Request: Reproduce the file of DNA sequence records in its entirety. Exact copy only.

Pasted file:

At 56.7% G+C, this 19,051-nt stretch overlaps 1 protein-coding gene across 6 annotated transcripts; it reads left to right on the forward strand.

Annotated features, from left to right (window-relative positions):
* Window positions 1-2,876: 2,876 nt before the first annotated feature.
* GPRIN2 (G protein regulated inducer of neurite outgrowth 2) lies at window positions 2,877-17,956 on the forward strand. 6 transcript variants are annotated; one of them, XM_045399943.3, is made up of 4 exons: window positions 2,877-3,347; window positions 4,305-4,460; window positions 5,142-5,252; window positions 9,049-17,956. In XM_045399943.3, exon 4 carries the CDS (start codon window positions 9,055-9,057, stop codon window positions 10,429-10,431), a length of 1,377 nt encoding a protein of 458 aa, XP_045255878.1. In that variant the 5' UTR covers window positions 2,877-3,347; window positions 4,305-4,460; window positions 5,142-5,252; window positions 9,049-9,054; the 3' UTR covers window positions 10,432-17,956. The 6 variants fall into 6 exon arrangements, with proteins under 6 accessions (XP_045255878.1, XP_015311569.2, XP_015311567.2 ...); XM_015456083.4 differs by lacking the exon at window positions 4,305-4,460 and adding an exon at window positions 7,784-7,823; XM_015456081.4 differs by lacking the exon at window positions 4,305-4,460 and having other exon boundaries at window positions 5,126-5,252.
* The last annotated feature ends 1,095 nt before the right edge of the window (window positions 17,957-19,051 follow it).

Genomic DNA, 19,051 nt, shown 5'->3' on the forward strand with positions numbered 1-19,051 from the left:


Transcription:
At 56.7% G+C, this 19,051-nt stretch overlaps 1 protein-coding gene across 6 annotated transcripts; it reads left to right on the forward strand.

Annotated features, from left to right (window-relative positions):
* Window positions 1-2,876: 2,876 nt before the first annotated feature.
* GPRIN2 (G protein regulated inducer of neurite outgrowth 2) lies at window positions 2,877-17,956 on the forward strand. 6 transcript variants are annotated; one of them, XM_045399943.3, is made up of 4 exons: window positions 2,877-3,347; window positions 4,305-4,460; window positions 5,142-5,252; window positions 9,049-17,956. In XM_045399943.3, exon 4 carries the CDS (start codon window positions 9,055-9,057, stop codon window positions 10,429-10,431), a length of 1,377 nt encoding a protein of 458 aa, XP_045255878.1. In that variant the 5' UTR covers window positions 2,877-3,347; window positions 4,305-4,460; window positions 5,142-5,252; window positions 9,049-9,054; the 3' UTR covers window positions 10,432-17,956. The 6 variants fall into 6 exon arrangements, with proteins under 6 accessions (XP_045255878.1, XP_015311569.2, XP_015311567.2 ...); XM_015456083.4 differs by lacking the exon at window positions 4,305-4,460 and adding an exon at window positions 7,784-7,823; XM_015456081.4 differs by lacking the exon at window positions 4,305-4,460 and having other exon boundaries at window positions 5,126-5,252.
* The last annotated feature ends 1,095 nt before the right edge of the window (window positions 17,957-19,051 follow it).

Genomic DNA, 19,051 nt, shown 5'->3' on the forward strand with positions numbered 1-19,051 from the left: